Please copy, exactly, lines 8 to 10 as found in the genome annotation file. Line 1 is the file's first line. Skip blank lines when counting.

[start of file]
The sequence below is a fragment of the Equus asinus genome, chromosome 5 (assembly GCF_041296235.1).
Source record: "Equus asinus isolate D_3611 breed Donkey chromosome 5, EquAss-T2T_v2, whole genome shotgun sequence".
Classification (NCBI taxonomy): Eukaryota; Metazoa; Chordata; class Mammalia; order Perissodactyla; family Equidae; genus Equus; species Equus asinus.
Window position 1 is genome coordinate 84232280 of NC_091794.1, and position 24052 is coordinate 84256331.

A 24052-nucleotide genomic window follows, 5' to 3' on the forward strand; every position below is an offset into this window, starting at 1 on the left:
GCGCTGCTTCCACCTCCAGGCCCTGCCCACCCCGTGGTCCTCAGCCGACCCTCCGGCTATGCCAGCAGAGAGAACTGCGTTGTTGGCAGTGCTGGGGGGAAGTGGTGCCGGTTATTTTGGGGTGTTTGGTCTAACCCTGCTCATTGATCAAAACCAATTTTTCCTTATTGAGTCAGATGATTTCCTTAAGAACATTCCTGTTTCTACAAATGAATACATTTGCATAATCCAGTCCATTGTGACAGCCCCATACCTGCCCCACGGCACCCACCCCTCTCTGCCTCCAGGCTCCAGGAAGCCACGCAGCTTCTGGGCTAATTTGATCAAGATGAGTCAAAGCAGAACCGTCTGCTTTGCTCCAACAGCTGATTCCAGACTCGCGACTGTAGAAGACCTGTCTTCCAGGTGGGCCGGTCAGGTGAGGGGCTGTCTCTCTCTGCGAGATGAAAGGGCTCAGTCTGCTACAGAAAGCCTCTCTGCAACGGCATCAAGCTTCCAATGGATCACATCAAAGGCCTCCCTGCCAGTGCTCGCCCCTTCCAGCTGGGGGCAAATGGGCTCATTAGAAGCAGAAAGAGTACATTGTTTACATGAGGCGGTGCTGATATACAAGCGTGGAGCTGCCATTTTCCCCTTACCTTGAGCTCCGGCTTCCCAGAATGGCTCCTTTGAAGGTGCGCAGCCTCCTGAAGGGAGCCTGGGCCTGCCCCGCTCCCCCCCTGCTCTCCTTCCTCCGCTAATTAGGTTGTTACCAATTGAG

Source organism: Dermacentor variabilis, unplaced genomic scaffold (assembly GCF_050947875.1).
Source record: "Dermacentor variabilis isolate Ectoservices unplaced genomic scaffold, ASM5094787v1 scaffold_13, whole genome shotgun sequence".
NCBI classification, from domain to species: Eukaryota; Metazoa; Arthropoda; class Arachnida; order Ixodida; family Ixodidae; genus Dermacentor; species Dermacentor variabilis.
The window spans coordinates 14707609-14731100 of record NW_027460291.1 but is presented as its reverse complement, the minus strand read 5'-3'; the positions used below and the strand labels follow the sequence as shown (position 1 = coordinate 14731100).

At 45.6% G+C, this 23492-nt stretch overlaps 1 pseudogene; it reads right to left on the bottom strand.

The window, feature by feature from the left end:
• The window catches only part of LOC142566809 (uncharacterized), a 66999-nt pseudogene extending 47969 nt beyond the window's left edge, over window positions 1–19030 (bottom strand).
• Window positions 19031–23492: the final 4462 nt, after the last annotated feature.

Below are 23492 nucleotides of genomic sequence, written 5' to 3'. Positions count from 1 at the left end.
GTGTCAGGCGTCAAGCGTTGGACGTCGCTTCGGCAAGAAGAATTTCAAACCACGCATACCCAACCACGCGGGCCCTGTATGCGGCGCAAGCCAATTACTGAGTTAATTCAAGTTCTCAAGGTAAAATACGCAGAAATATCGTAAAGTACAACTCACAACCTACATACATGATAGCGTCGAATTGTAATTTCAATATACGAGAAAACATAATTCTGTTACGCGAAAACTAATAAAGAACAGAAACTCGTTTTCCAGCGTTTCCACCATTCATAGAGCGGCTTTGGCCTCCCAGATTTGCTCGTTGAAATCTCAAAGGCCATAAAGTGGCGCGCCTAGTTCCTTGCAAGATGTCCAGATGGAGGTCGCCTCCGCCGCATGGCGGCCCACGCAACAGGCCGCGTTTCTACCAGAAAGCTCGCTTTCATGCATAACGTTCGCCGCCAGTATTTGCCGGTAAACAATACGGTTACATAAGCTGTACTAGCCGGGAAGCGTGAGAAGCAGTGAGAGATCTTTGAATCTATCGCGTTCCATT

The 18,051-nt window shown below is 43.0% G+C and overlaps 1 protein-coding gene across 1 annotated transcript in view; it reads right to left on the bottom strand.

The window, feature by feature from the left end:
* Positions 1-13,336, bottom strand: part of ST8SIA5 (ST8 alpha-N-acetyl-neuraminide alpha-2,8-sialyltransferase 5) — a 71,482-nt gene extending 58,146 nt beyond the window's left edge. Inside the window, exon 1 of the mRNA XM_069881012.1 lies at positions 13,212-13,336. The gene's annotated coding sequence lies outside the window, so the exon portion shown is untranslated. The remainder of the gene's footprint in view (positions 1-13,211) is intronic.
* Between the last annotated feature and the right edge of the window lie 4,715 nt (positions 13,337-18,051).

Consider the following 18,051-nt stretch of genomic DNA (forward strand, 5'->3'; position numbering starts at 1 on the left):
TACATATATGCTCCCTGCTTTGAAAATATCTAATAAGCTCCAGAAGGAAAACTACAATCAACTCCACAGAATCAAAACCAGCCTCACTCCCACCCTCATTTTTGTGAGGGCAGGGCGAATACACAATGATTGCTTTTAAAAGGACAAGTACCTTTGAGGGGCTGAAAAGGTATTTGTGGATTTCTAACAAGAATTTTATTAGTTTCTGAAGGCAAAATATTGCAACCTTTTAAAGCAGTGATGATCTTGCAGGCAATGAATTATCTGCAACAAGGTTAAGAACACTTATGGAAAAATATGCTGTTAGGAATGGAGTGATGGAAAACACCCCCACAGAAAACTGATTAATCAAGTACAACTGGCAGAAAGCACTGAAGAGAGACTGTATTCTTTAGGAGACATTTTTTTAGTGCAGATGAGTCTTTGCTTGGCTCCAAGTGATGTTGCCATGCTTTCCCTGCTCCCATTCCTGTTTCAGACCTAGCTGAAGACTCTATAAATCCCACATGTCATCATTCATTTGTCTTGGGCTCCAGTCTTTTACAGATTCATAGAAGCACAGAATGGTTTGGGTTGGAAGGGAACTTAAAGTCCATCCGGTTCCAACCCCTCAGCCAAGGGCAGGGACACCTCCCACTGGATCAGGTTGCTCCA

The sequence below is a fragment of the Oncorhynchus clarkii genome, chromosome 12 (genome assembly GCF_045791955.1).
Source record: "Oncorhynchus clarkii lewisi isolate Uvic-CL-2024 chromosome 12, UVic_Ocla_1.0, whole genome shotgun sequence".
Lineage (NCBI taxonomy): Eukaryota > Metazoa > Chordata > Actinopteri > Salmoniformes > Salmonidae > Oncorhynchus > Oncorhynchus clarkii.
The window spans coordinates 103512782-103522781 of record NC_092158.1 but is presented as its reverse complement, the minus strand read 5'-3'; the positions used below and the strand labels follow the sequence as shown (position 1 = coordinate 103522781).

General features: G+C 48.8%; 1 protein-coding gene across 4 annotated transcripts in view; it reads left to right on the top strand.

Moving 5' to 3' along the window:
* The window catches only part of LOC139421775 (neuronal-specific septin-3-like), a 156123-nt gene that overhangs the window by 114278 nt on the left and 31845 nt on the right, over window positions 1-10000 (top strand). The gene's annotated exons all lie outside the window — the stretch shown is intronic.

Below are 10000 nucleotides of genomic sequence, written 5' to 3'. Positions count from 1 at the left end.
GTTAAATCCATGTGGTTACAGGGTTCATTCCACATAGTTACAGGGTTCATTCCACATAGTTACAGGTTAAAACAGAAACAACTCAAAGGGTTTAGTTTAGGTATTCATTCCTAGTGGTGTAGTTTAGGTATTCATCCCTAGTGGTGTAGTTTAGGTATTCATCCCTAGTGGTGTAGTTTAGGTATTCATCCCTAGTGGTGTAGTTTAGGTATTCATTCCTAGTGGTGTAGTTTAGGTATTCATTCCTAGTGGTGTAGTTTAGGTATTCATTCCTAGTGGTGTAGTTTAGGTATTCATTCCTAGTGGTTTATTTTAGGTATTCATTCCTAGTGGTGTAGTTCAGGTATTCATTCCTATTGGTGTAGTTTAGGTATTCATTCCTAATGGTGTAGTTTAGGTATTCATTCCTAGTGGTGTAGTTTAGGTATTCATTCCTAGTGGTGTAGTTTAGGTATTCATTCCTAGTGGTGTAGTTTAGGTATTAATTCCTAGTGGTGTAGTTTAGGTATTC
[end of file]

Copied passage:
Source record: "Dermacentor variabilis isolate Ectoservices unplaced genomic scaffold, ASM5094787v1 scaffold_13, whole genome shotgun sequence".
NCBI classification, from domain to species: Eukaryota; Metazoa; Arthropoda; class Arachnida; order Ixodida; family Ixodidae; genus Dermacentor; species Dermacentor variabilis.
The window spans coordinates 14707609-14731100 of record NW_027460291.1 but is presented as its reverse complement, the minus strand read 5'-3'; the positions used below and the strand labels follow the sequence as shown (position 1 = coordinate 14731100).